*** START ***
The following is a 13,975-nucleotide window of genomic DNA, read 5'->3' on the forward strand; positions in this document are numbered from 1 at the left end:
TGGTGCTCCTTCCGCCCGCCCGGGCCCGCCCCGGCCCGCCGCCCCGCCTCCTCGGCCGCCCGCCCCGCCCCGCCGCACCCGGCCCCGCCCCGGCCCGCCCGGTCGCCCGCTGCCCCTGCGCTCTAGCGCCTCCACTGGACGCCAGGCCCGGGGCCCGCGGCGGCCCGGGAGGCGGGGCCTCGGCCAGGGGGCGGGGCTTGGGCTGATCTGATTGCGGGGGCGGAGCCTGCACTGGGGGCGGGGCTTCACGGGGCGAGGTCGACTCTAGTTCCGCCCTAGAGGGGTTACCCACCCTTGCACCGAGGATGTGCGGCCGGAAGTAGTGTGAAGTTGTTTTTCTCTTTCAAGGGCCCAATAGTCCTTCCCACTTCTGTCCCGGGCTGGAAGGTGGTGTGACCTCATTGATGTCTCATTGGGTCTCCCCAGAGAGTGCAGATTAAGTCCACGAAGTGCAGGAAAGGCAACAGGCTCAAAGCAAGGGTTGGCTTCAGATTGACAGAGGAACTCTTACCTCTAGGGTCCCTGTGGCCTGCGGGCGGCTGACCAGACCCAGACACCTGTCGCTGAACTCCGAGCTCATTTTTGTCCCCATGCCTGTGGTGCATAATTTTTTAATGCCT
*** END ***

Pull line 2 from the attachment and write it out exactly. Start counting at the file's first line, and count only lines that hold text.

TGGTGCTCCTTCCGCCCGCCCGGGCCCGCCCCGGCCCGCCGCCCCGCCTCCTCGGCCGCCCGCCCCGCCCCGCCGCACCCGGCCCCGCCCCGGCCCGCCCGGTCGCCCGCTGCCCCTGCGCTCTAGCGCCTCCACTGGACGCCAGGCCCGGGGCCCGCGGCGGCCCGGGAGGCGGGGCCTCGGCCAGGGGGCGGGGCTTGGGCTGATCTGATTGCGGGGGCGGAGCCTGCACTGGGGGCGGGGCTTCACGGGGCGAGGTCGACTCTAGTTCCGCCCTAGAGGGGTTACCCACCCTTGCACCGAGGATGTGCGGCCGGAAGTAGTGTGAAGTTGTTTTTCTCTTTCAAGGGCCCAATAGTCCTTCCCACTTCTGTCCCGGGCTGGAAGGTGGTGTGACCTCATTGATGTCTCATTGGGTCTCCCCAGAGAGTGCAGATTAAGTCCACGAAGTGCAGGAAAGGCAACAGGCTCAAAGCAAGGGTTGGCTTCAGATTGACAGAGGAACTCTTACCTCTAGGGTCCCTGTGGCCTGCGGGCGGCTGACCAGACCCAGACACCTGTCGCTGAACTCCGAGCTCATTTTTGTCCCCATGCCTGTGGTGCATAATTTTTTAATGCCT